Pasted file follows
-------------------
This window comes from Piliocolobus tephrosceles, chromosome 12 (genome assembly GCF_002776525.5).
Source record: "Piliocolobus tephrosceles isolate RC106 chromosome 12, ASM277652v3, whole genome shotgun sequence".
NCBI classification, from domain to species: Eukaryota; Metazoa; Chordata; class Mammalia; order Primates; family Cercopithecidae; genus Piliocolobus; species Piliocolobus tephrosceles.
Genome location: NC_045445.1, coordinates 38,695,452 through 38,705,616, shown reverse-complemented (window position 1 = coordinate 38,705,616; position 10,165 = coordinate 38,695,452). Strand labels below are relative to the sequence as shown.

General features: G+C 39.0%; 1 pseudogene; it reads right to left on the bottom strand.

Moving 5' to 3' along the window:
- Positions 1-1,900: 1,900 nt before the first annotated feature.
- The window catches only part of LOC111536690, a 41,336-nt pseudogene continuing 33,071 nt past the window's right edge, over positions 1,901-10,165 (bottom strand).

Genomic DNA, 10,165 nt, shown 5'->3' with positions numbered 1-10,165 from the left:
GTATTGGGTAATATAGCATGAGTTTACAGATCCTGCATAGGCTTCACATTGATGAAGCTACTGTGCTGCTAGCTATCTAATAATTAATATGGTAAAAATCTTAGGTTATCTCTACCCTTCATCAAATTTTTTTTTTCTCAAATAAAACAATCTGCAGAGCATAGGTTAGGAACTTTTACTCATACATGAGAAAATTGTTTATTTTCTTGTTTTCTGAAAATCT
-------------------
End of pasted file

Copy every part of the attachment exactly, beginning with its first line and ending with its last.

This window comes from Piliocolobus tephrosceles, chromosome 12 (genome assembly GCF_002776525.5).
Source record: "Piliocolobus tephrosceles isolate RC106 chromosome 12, ASM277652v3, whole genome shotgun sequence".
NCBI classification, from domain to species: Eukaryota; Metazoa; Chordata; class Mammalia; order Primates; family Cercopithecidae; genus Piliocolobus; species Piliocolobus tephrosceles.
Genome location: NC_045445.1, coordinates 38,695,452 through 38,705,616, shown reverse-complemented (window position 1 = coordinate 38,705,616; position 10,165 = coordinate 38,695,452). Strand labels below are relative to the sequence as shown.

General features: G+C 39.0%; 1 pseudogene; it reads right to left on the bottom strand.

Moving 5' to 3' along the window:
- Positions 1-1,900: 1,900 nt before the first annotated feature.
- The window catches only part of LOC111536690, a 41,336-nt pseudogene continuing 33,071 nt past the window's right edge, over positions 1,901-10,165 (bottom strand).

Genomic DNA, 10,165 nt, shown 5'->3' with positions numbered 1-10,165 from the left:
GTATTGGGTAATATAGCATGAGTTTACAGATCCTGCATAGGCTTCACATTGATGAAGCTACTGTGCTGCTAGCTATCTAATAATTAATATGGTAAAAATCTTAGGTTATCTCTACCCTTCATCAAATTTTTTTTTTCTCAAATAAAACAATCTGCAGAGCATAGGTTAGGAACTTTTACTCATACATGAGAAAATTGTTTATTTTCTTGTTTTCTGAAAATCT